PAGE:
Workshop Rethink


Workshop Rethink:
Could your workshop use a bit of a tidy up? Well, the Editor talks us through small, but effective changes to maximise efficiency and safety.

No doubt this is a wonderfully productive workshop, but if your workshop and workshop practices resemble this, then maybe a bit of a rethink is necessary

Workshops are personal to us all. They are our space that reflects our needs, likes and what we want to do in them. It is, however, a truism that no matter how big the workshop we have, we will always find things to fill it and thereby need an even bigger workshop. We can dream of bigger workshops, but the reality is, we must all look at utilising space well. But it isn’t just space in a workshop that affects how we work, there are other things we need to consider that directly affect how well we can work and also, how safely. 

I know it might seem like an old hat and my telling people to suck eggs, but I was taught in my apprenticeship that over familiarity breeds contempt, and complacency results in accidents. So, based on that, here is a reminder of things to consider:

1. Whether you are building a new workshop or remodelling one, always consider and fit appropriate insulation in the roof space and walls. You can never have enough thermal insulation; it helps cut down on some of the heating bills and if you live in hot climates, it keeps things cool. A freezing cold workshop is not only unpleasant to work in, it can affect the drying of finishes and if we are cold it can also affect how we work. 

2. Work out what type of heating you can viably use. You might not need any, but if you do check on your insurance as to what you can and cannot use. You may find that some forms of heating are not suitable for your workshop and what you intend to do there.

3. Whether your workshop is a fresh build or a modification, you can never have enough electric plug sockets. Fit as many as you can – I wish I had double the number I have and I doubled my original amount asked for. It is also advisable to have a fuse box with integral RCD breakers as well as having a cut off/isolator switch, so everything is shut down fully when they’re not in use. All of the electrics in my workshop can be isolated off when I am not in there, so even if someone goes in I know that no machinery or tools plugged into the sockets will work unless the isolator switch is switched on.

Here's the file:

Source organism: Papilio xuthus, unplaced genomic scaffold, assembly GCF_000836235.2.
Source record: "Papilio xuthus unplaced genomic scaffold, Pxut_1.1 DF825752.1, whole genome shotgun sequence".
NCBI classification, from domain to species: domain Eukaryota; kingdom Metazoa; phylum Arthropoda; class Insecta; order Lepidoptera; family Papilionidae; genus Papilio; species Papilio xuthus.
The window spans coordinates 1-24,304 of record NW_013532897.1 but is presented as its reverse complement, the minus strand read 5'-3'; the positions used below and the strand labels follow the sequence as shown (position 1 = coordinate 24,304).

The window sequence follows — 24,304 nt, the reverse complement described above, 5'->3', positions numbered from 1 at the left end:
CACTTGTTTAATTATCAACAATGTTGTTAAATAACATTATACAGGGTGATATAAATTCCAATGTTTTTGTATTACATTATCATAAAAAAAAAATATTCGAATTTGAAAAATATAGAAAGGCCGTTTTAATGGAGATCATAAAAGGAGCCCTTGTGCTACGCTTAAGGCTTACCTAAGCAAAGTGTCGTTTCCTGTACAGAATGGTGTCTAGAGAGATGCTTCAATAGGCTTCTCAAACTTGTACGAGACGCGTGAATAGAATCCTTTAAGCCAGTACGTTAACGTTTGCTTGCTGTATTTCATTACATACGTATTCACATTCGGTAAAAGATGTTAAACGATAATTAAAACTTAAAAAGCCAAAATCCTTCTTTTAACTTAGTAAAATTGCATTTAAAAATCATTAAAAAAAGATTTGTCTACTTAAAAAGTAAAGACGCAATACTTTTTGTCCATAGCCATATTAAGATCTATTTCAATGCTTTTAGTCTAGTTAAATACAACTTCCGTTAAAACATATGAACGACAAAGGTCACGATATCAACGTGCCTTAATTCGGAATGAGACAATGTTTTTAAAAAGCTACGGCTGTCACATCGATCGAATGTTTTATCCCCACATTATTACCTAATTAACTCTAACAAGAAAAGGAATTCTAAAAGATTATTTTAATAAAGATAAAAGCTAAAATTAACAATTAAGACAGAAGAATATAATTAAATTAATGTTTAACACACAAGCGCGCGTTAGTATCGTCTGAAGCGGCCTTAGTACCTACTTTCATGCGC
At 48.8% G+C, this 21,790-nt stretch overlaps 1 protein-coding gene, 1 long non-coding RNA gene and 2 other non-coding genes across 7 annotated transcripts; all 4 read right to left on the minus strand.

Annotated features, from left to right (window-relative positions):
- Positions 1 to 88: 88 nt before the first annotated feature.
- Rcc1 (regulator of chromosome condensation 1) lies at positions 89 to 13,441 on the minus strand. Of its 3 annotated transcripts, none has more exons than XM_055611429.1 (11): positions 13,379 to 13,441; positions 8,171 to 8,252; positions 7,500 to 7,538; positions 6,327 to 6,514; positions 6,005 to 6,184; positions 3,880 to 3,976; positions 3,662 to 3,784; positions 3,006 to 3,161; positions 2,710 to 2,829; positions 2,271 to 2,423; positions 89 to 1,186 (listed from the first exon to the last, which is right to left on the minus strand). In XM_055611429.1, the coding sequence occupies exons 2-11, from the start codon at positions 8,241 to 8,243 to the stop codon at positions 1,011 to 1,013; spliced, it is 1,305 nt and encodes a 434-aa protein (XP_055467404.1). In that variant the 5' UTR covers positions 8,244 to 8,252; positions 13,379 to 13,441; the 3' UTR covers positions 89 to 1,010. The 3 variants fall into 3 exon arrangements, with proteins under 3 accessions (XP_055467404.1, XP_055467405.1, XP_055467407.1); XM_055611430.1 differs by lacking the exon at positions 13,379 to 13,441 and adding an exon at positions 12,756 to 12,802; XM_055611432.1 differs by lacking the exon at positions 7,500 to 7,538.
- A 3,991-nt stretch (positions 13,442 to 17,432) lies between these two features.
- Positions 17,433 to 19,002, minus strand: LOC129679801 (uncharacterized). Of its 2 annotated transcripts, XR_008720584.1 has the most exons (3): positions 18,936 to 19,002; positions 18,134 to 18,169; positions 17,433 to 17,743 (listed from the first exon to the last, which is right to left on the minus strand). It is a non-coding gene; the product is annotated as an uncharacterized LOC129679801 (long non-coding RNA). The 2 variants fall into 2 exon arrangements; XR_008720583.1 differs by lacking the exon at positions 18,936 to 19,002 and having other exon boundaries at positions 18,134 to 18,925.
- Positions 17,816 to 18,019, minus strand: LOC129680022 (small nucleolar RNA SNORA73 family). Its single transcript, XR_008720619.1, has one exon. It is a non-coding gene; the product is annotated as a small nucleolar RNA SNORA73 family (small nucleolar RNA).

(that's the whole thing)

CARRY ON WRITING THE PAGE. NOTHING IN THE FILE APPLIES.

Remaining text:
4. Build with the ability to shift equipment and workbenches around. No matter how much you plan, things need to be moved, or altered, over time. I am in the process of reorganising my workshop, mainly due to wanting more from it than I currently get. But, I also admit that it had gradually come to look more like an untidy and well-used storage unit. I am exploring making better use of wall space to maximise storage areas and not having items on the floor, other than benches and storage units.

5. Make sure your work area is clean, tidy and free from trip hazards. I know space is at a premium, but tripping over things or slipping on debris is easily prevented, although it’s a common thing to happen. Clean up after yourself each time you work, tidy things away off the floor and out of the way. That may sound obvious, but does everyone do so every time? I know some people’s workshops are like surgical theatres – most of us will not have workshops like that, but they do need to be as safe and tidy
as you can make them.

My workshop before the start of a tidy up and revamp

6. Make sure you have good lighting. Usually you will need lighting for the whole room and some form of directional lighting to ensure you can see clearly in specific areas. Like space, we can never have enough good lighting. I personally need to fit much more in my workshop.

7. Don’t skimp on safety measures and knowing your equipment. Always familiarise yourself properly with the machinery you have and use. Do read the instruction manuals and work within the recommended parameters in a safe and appropriate manner to minimise the risk of injury. Own up… how many of us always read the manuals and instructions? I shall say nothing more on the subject other than I know a lot of people who don’t and some who have had nasty surprises by not doing so.